The mutant in question is a girl named Maya. She looks like Jena Malone with big, unkempt hair and one constant facial expression that makes it looks like the actress is trying to imitate the icy facial expressions of Robert Patrick’s T-1000 from Terminator 2. Mostly she looks as bored as I felt watching her. Maya’s sort of like Mathilda May’s space vampire from Lifeforce in the way that she just walks around the place, approaching unsuspecting people, and then robbing them of their life by merely clutching them, but doing so wearing a worn Sunday dress and with the physical appearance, strange neck twitching, perpetual staring and never blinking personality of a ghostly mute from a Japanese style horror flick like The Ring. Whatever they were going for with Maya doesn’t work – at all.

It seems that one girl’s scientist daddy had been trying to find a cure for cancer. Note to all scientists out there: don’t try curing cancer with the Ebola virus. Although he technically succeeded in curing her cancer, the cure ended up mutating this poor girl into a killing machine that’s nearly impossible to kill due to her regenerative powers and who kills people by injecting victims with a virus that instantly liquefies their internal organs. I think she did this in order to feed but I don’t quite remember and, frankly, the movie doesn’t even let you see the attack scenes most of the time, so why she does it really doesn’t even matter. This again harkens back to the director’s failed attempts to be stylish. A bunch of flashes, fades, fancy editing … Oh, and always a loud crunch that signifies that the person has fallen victim. We occasionally see the victim begin oozing a black liquid but that’s about it. Personally, I have no problem with the lack of gore, but the confusing manner in which the majority of these scenes are staged, combined with the complete lack of tension, renders the very thing the film’s horror element hinges on ineffective.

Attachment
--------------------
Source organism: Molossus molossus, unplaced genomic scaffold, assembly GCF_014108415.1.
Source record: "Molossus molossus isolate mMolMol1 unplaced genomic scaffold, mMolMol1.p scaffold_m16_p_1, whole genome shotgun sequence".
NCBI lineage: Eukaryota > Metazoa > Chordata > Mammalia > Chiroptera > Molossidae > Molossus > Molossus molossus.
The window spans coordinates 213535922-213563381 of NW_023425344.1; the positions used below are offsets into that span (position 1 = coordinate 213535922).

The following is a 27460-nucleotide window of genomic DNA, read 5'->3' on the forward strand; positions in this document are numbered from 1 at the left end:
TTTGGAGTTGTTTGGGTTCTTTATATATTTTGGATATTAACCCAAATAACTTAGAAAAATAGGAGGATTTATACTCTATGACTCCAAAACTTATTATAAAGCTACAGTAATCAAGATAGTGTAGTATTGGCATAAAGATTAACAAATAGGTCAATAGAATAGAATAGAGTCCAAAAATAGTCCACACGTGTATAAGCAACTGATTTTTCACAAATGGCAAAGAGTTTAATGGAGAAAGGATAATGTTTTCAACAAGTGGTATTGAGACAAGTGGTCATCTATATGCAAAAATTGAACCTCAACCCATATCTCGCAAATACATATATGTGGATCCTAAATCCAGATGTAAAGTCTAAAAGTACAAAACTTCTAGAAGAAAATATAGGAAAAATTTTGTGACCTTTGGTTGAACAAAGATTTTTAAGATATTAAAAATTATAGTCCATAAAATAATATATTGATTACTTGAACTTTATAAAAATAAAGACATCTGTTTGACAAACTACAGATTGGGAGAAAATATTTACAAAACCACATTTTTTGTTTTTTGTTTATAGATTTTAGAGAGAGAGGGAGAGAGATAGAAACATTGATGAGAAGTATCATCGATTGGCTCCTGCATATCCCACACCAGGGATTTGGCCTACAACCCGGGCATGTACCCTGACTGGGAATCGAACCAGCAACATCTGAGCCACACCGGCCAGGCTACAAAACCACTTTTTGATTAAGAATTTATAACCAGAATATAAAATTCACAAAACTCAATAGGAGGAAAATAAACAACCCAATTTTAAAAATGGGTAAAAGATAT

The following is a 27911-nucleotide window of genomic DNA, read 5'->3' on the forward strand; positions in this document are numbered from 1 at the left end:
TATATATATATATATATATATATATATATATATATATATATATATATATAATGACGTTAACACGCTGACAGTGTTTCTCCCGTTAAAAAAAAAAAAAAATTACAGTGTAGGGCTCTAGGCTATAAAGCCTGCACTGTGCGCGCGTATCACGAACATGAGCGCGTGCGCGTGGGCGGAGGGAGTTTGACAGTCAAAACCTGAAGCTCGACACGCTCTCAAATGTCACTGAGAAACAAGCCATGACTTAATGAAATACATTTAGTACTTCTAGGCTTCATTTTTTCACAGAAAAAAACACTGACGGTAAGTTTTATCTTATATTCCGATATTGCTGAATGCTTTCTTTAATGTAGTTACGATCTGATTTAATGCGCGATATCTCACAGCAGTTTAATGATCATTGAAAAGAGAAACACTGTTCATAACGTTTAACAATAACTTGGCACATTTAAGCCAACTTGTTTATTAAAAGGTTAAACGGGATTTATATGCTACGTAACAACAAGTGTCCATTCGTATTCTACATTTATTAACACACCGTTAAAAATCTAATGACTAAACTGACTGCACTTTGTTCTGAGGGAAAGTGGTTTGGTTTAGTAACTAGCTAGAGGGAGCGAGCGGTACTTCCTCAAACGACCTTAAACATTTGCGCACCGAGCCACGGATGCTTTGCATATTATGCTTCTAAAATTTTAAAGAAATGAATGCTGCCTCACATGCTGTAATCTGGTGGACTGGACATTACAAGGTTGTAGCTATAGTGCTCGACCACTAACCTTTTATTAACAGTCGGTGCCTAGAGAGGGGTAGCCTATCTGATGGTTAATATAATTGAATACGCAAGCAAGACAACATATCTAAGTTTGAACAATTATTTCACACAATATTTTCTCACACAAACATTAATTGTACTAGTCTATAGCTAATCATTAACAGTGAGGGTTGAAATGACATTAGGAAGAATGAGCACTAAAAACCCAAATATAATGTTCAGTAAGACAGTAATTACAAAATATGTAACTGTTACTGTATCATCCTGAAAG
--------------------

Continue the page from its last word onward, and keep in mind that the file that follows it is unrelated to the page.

And that’s what Warriors of Terra is – that’s all that Warriors of Terra is: a bunch of boring characters wandering about a facility and getting picked off one-by-one by an even more uninteresting mutant girl with little backstory and even less motivation. Other than the scientist daddy going down below to try and save both his daughter and his "experiment" while a corporate crony atop makes plans to deal with the escaped mutation by filling the whole place with lethal nerve gas, the proceedings are as predictably clichéd as you could possibly imagine for a film of this type.

There is one inexplicable thing. For no particular reason whatsoever, Maya undergoes a physical transformation just in time for the third act. All of sudden she pops up on the screen looking like a scalier version of Regan from The Exorcist. No logical reason why. She just does.